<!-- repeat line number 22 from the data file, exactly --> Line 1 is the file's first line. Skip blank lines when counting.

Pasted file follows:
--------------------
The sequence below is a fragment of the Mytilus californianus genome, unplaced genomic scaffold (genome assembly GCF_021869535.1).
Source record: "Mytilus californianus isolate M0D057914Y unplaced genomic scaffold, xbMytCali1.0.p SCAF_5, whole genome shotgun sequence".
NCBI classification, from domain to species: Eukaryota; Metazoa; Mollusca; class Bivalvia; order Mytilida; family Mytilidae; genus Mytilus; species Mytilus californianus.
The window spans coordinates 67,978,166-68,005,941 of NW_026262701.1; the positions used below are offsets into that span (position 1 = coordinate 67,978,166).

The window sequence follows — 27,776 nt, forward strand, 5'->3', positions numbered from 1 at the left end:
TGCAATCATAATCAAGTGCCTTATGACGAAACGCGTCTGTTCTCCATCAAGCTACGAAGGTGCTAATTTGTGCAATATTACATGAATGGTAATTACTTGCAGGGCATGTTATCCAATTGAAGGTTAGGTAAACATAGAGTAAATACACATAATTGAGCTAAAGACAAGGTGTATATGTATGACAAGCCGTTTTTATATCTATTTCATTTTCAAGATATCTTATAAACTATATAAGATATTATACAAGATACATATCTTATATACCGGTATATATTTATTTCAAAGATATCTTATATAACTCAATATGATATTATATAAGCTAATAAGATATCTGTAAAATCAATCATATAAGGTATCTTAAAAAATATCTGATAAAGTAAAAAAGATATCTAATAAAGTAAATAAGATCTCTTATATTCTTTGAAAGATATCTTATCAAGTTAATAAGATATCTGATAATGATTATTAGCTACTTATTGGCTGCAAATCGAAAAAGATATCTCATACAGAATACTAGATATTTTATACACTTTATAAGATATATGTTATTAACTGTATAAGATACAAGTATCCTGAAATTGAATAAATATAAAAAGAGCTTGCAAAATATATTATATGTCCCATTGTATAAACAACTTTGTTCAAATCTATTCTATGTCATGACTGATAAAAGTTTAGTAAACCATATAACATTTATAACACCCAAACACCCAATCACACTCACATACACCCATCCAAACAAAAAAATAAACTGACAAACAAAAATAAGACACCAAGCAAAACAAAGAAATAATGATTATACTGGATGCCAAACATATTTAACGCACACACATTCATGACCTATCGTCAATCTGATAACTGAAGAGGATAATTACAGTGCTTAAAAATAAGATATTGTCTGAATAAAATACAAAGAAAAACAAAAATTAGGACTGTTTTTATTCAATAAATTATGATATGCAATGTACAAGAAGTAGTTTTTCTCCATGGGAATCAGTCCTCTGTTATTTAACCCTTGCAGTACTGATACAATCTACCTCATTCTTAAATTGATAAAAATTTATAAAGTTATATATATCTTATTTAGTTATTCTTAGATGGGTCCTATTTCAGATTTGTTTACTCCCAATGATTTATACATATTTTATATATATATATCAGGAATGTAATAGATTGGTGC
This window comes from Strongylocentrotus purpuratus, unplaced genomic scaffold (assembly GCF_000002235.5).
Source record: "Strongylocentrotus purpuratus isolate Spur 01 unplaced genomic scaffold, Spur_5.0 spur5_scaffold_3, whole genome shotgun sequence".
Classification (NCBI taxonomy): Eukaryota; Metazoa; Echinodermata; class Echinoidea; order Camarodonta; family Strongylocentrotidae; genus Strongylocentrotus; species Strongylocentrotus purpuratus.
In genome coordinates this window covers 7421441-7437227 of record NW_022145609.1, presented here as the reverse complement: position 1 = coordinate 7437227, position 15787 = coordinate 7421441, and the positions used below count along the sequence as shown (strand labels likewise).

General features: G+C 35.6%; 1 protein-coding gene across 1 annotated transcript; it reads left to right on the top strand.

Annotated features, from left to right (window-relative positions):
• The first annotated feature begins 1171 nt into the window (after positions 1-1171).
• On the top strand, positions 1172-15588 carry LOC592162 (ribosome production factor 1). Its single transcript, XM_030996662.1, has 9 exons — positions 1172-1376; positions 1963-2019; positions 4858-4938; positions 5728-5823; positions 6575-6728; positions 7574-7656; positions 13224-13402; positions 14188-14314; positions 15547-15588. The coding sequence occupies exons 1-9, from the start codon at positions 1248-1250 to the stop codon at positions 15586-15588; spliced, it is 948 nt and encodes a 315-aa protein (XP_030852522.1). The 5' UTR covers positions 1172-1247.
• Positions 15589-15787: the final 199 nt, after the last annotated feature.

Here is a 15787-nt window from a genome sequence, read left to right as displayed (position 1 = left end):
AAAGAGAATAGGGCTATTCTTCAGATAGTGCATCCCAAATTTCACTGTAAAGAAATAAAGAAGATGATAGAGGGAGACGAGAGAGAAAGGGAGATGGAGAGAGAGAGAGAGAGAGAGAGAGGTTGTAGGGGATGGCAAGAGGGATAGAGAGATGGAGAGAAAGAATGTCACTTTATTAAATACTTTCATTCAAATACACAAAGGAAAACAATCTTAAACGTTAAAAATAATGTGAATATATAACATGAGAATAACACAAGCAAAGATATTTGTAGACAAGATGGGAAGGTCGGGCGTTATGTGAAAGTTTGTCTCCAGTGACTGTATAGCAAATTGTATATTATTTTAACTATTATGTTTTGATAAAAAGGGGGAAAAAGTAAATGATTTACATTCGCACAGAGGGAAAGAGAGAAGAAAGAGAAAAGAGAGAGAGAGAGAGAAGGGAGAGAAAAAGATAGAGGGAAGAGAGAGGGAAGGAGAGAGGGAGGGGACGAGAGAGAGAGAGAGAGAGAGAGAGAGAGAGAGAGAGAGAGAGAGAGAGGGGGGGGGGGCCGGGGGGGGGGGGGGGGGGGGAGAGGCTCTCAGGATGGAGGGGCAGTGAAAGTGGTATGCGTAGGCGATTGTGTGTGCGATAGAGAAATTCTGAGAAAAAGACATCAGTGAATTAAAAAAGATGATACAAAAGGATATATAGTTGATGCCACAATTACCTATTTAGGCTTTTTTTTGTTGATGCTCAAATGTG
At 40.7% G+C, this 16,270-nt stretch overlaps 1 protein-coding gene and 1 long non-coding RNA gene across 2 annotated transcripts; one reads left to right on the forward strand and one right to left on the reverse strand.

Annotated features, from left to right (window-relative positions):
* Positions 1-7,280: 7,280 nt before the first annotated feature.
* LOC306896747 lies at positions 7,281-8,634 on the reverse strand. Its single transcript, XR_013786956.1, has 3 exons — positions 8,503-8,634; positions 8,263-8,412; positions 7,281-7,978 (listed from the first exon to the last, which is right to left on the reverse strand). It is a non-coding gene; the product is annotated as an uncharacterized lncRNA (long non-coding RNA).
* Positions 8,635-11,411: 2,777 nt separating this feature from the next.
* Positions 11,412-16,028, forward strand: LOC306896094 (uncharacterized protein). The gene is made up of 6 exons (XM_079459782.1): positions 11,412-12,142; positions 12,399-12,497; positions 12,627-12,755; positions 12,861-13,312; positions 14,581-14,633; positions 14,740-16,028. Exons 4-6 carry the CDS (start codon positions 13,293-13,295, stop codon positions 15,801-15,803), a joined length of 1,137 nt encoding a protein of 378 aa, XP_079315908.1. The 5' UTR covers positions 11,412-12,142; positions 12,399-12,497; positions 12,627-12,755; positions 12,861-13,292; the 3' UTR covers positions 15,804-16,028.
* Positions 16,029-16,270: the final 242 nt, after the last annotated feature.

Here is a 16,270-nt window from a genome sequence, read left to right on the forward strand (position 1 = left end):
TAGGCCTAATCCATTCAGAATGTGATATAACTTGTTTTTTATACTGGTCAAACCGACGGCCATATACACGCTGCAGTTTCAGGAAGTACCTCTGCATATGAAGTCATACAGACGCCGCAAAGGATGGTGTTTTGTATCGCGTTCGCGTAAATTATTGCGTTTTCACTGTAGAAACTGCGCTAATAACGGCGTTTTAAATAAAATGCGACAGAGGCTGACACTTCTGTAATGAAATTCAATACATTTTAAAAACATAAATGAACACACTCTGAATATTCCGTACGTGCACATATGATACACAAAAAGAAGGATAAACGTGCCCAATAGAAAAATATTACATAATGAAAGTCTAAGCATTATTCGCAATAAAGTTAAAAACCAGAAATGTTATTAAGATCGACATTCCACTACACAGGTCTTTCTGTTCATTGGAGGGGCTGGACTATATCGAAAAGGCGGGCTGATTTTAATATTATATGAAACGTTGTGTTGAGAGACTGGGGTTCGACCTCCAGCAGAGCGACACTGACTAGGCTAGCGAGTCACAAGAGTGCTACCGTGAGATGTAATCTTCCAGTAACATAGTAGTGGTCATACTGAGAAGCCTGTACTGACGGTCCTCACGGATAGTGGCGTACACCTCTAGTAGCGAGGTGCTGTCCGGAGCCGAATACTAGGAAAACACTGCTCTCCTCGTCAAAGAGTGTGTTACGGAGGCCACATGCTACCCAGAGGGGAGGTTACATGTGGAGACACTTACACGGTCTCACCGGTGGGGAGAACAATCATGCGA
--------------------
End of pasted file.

* Positions 8,635-11,411: 2,777 nt separating this feature from the next.